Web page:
Human Chorionic Gonadotropin (hCG) is a hormone produced by the trophoblastic cells of the placenta which, after implantation of the embryo, develops and produces increasing amounts of hCG (which is used as a marker to create pregnancy tests).

Human hCG is a glycoprotein consisting of two subunits: one α and one β;

Multiple forms of hCG are detected in the urine and WHO international standards indicate the most important forms (free β subunit and free β subunit affected) to use antibodies directed against the β subunits of hCG as a test method to be used in evidence.


Pregnancy tests today are more complex and sensitive, as well as faster and easier to use than those of the past.

They consist of an immunoassay that uses monoclonal or polyclonal antibodies to bind to hCG and produce a reaction that gives a color change.

For the marker lines, a buffer is used containing mobile antibodies specific for hCG linked to chromophores (dyes) that move by capillarity following the urine with which they come into contact:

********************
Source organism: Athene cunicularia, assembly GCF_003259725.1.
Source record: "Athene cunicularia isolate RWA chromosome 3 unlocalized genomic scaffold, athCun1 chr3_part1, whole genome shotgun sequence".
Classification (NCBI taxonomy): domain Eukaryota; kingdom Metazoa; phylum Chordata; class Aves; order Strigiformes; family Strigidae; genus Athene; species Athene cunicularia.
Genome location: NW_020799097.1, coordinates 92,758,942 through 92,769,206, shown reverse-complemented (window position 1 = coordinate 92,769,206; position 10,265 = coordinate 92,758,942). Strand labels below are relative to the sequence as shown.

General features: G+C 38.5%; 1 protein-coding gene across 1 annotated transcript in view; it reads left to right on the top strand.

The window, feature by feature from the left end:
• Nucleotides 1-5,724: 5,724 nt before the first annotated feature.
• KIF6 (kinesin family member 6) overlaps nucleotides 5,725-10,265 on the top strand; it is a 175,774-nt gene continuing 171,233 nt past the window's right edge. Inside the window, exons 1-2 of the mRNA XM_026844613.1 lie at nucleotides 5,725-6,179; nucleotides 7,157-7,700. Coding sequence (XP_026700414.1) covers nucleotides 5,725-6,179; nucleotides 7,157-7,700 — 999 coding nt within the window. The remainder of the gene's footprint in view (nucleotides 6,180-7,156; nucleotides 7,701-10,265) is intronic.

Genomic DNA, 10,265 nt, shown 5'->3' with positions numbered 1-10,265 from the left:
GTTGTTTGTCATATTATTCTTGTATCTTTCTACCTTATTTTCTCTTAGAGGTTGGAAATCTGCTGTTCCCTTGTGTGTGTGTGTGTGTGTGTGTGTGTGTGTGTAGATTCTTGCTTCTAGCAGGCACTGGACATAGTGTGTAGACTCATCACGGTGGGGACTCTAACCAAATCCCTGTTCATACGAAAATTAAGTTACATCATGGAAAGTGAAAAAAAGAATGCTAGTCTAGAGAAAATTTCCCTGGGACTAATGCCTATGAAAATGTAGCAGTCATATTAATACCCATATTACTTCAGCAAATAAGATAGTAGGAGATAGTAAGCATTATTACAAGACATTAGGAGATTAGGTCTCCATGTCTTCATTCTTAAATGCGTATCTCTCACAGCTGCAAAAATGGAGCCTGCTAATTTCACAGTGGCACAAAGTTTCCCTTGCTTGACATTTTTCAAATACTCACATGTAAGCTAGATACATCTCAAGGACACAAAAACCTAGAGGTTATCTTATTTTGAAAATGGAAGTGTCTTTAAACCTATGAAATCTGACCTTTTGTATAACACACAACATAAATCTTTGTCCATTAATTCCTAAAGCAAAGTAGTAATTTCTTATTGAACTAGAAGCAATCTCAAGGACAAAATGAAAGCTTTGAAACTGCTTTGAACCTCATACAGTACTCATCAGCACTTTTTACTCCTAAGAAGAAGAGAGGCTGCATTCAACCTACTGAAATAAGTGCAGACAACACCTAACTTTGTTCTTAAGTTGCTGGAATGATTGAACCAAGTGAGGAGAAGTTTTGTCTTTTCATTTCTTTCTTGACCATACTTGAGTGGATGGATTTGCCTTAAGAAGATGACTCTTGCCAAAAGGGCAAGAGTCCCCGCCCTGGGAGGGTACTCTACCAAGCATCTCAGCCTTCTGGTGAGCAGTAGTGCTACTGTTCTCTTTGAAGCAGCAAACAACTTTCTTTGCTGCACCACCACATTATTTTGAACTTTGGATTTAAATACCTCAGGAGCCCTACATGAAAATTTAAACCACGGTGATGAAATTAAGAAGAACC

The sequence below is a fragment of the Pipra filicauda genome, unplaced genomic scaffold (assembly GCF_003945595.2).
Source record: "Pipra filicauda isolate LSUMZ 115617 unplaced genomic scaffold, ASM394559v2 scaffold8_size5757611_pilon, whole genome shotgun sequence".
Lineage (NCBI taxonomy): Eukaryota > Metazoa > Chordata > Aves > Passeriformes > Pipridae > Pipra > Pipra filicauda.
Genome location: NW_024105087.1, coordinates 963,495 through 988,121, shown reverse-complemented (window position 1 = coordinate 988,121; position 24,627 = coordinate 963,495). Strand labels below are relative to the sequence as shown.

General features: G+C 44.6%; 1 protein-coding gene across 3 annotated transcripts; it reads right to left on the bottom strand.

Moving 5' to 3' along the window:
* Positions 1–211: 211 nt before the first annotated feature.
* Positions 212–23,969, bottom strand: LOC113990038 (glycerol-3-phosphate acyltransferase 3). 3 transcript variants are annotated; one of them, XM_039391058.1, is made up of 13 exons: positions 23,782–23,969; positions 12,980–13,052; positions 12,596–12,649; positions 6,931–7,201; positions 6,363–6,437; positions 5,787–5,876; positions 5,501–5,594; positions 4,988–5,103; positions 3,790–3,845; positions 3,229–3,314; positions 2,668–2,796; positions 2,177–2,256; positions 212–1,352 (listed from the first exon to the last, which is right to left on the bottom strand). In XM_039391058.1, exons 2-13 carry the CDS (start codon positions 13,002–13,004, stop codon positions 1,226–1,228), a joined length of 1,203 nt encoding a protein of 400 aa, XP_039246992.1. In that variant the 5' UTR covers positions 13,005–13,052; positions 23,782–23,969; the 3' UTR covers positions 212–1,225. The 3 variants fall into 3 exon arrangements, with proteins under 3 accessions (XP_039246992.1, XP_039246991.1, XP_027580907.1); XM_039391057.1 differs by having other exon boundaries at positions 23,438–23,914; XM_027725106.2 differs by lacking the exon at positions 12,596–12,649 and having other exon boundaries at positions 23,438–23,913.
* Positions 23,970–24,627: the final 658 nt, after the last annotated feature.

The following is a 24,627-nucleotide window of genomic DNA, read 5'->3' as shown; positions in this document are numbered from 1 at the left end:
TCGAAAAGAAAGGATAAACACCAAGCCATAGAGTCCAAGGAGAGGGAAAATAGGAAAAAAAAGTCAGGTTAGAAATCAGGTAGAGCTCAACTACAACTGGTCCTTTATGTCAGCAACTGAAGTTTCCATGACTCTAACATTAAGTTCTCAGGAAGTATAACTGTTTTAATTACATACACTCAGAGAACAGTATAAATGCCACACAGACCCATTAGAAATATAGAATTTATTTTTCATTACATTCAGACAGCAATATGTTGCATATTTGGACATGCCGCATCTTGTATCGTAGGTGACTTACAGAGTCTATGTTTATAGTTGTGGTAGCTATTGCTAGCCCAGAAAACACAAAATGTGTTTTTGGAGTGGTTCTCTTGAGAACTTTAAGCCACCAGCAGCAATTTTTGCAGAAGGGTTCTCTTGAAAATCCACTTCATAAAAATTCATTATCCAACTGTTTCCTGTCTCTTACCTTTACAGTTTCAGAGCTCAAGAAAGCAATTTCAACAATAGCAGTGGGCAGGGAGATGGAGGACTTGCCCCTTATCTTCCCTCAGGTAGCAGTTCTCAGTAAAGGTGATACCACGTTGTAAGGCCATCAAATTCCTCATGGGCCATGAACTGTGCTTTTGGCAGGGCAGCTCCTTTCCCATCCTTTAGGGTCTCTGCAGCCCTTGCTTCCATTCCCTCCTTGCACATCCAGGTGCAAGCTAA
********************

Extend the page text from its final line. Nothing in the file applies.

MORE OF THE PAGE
T-strip (or “test strip”) containing stable hCG specific antibodies;

A C-strip (or “control strip”) contains antibodies specific to a part of the T-strip antibody that travels with urine.

During C-Strip staining, antibodies-hCG carried in the urine by capillaries also crossed the T-band:

If it is also stained, it means that the hormone is in the urine, and checking the color of both strips confirms pregnancy;

When the T-Strip is only colored, pregnancy is not present;

When the T-bar is not colored, it means that the urine did not come through the capillaries and therefore it is necessary to repeat the test.